Alex Wissner-Gross' thoughts are probably too good to be true
Óscar Gómez asked me about a 12-minute November 2013 TED talk by Alex Wissner-Gross. He would talk about an equation or principle that produces all intelligent behavior.
I know Alex very well. We would often talk about his great inventions at Harvard where he was a PhD student. Now, he has degrees from physics, computer science, nanoscience, electric engineering, and various fields like that, and is an ambitious inventor and entrepreneur. Now he's affiliated with some Harvard and MIT artificial-intelligence-related institutes.
Some of his self-promoting paragraphs say that he's also trying to find a way "how to make people aware of climate change". That's of course distasteful, Alex. What about looking for a way to "make the people understand that the climate change activists are a dangerous terrorist pseudoscientific organization fighting a non-existing problem and trying to control the rest of the mankind"?
He starts with a quote – one he endorses and that was used to criticize the early computer scientists including Alan Turing – that asking whether a machine can be intelligent is as lame as asking whether a submarine may be swimming. I thought that he would discuss the intrinsic ill-definedness of the intelligence. What is intelligence? It depends, it has many layers and components, many manifestations etc., every definition will end up with slightly different results. And this ill-defined intelligence may exist to various degrees, too.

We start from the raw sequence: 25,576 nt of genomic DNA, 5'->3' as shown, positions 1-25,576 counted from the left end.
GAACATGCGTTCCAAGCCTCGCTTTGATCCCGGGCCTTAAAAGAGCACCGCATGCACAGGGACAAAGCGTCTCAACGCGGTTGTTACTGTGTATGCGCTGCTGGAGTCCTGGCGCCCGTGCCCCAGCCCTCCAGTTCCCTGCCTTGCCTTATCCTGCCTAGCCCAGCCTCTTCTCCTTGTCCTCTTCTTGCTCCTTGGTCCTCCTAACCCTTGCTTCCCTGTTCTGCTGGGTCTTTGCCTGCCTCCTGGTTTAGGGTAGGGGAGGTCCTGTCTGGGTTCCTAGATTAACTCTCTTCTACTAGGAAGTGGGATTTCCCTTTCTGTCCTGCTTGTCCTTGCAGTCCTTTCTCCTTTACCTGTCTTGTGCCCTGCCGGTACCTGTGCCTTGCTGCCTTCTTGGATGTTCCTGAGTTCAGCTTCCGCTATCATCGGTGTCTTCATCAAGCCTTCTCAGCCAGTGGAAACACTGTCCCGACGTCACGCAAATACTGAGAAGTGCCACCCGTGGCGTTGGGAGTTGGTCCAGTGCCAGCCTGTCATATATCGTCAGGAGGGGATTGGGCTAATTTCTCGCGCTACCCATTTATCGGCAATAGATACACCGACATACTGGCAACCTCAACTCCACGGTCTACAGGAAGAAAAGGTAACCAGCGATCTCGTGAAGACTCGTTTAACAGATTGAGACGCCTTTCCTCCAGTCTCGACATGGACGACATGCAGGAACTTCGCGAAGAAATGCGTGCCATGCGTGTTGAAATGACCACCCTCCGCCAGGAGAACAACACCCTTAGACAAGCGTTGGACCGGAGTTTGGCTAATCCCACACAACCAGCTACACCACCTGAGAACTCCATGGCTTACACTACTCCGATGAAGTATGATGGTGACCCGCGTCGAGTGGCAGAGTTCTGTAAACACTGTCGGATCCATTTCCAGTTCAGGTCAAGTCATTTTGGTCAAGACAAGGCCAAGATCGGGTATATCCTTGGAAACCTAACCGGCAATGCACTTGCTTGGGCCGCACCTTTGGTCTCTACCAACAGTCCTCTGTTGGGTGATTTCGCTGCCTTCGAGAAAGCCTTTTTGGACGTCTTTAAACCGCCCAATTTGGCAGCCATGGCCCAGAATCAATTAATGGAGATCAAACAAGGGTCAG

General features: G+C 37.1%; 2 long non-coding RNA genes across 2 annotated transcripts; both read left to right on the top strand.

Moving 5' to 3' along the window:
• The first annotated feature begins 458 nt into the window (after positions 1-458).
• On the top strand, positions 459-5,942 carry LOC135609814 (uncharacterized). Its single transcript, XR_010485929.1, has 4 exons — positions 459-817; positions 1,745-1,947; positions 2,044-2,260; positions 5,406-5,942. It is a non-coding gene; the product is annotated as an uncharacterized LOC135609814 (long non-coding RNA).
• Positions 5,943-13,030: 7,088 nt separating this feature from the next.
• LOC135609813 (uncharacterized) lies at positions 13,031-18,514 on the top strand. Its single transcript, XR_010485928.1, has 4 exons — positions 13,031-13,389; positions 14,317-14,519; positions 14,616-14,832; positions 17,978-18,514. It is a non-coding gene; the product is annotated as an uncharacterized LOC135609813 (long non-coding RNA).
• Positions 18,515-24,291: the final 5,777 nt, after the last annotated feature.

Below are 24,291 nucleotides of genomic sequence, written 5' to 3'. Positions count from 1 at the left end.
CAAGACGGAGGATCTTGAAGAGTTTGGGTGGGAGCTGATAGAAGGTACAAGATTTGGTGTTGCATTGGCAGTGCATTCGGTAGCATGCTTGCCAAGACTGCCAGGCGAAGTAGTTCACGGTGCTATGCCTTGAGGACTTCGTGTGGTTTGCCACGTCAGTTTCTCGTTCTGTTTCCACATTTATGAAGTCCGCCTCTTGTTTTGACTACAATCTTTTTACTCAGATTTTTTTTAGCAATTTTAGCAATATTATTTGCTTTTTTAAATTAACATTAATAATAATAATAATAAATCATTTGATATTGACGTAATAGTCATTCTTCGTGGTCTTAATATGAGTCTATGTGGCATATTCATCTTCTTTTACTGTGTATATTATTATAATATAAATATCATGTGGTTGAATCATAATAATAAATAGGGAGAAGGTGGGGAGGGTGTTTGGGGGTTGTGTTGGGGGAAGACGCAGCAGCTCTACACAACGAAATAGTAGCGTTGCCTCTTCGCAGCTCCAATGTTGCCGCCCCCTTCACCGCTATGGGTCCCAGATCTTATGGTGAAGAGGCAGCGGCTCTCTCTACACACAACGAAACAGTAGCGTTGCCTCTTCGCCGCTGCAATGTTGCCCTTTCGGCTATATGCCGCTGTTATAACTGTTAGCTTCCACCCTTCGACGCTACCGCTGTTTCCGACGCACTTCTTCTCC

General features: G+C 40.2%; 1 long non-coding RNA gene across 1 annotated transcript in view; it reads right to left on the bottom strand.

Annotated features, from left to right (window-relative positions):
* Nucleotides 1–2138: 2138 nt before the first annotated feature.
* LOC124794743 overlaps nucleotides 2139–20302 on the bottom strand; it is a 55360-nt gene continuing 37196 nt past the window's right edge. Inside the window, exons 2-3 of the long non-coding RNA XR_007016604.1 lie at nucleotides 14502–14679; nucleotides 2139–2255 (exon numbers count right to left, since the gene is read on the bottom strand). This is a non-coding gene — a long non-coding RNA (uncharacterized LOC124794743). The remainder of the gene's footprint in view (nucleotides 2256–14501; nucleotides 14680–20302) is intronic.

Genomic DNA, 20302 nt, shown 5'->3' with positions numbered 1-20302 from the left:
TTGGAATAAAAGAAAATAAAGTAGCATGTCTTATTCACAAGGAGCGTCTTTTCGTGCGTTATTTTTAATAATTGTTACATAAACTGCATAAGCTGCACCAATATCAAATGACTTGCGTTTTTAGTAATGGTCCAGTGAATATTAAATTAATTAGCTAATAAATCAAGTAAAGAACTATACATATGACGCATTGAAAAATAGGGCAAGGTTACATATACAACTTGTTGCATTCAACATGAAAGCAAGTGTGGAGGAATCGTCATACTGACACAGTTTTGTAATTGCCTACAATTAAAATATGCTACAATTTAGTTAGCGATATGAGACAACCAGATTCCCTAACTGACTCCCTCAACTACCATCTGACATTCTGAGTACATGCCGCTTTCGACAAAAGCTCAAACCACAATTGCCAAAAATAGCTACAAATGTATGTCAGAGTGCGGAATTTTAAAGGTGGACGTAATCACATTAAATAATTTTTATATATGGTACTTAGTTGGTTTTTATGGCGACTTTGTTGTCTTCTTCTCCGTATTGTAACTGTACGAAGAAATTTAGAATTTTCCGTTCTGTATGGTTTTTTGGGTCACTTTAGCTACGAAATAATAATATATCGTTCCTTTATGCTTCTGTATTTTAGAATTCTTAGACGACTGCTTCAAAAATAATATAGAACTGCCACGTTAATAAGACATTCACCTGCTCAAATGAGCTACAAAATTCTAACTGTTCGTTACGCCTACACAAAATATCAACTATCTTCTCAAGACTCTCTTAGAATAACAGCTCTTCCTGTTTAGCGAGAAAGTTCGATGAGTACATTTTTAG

But Alex went exactly in the opposite direction. Intelligence is very well-defined and he may design a program (and claims to actually have designed a program called Entropica) that guarantees the pure intelligent behavior in every situation. The equation it follows is\[
F = T\cdot \nabla S_\tau
\] The intelligence is the force \(F\) that acts in the direction in the space of possible "actions" that tries to increase (or maximize) the number of options \(S_\tau\) (a quantity that Alex misleadingly interprets as the entropy) we will have at a future time \(\tau\). Here, \(T\) is an unspecified coefficient, much like \(\tau\) itself.
He marvelously claims that when this program is connected – in a way he doesn't specify – to the information about the stock prices, it starts to trade stocks and produce growing profits without being told about the "right goal". When it's connected to a small gadget that may balance on water, it starts to be balancing on water. It plays ping-pong and does lots of other things that look intelligent.
If true, it's amazing. But I just don't understand how the wonderful program could possibly work. In some sense, Alex with his inventor's mind is looking at things in some kind of a synthetic way. Quite generally, it seems to me that he is not decomposing the issues to the elementary building blocks at all.